A molecule is an electrically neutral group of at least two atoms held together bycovalent chemical bonds. Molecules are distinguished from ions by their electrical charge. However, in quantum physics, organic chemistry, and biochemistry, the term molecule is often used less strictly and applied to polyatomic ions.
In the kinetic theory of gases, the term molecule is often used for any gaseous particle regardless of its composition. According to this definition noble gas atoms are considered molecules despite the fact that they are composed of a single non-bonded atom.
A molecule may consist of atoms of a single chemical element, as with oxygen (O2), or of different elements, as with water (H2O). Atoms and complexes connected by non-covalent bonds such as hydrogen bonds or ionic bonds are generally not considered single molecules.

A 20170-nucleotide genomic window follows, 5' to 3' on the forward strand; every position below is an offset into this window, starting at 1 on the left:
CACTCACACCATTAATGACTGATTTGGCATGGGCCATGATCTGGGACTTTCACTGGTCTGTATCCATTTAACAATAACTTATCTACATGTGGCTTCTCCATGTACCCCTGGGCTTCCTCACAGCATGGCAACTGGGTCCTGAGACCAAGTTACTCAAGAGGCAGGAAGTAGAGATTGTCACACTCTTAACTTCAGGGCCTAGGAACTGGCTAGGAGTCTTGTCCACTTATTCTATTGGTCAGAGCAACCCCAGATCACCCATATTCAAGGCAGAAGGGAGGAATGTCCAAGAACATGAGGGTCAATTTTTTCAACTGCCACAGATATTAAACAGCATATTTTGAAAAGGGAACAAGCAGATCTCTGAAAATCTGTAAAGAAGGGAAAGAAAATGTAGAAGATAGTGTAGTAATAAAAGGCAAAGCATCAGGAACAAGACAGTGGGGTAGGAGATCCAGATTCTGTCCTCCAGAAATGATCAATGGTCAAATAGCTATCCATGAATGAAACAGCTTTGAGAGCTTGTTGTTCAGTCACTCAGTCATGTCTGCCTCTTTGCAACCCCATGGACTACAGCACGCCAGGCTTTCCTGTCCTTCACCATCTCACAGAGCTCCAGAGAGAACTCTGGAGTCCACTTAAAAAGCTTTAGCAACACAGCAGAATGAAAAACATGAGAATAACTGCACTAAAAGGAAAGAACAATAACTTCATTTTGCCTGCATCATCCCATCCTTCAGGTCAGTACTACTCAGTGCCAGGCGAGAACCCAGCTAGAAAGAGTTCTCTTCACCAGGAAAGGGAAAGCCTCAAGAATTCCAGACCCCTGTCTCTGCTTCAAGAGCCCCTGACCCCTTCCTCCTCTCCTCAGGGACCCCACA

Molecules as components of matter are common in organic substances (and therefore biochemistry). They also make up most of the oceans and atmosphere. A large number of familiar solid substances, however, including most of the minerals that make up the crust, mantle, and core of the Earth itself, contain many chemical bonds, but are not made of identifiable molecules. No typical molecule can be defined for ionic crystals (salts) and covalent crystals (network solids), although these are often composed of repeating unit cells that extend either in a plane (such as in graphene) or three-dimensionally (such as in diamond or sodium chloride). The theme of repeated unit-cellular-structure also holds for most condensed phases with metallic bonding. In glasses (solids that exist in a vitreous disordered state), atoms may also be held together by chemical bonds without any definable molecule, but also without any of the regularity of repeating units that characterises crystals.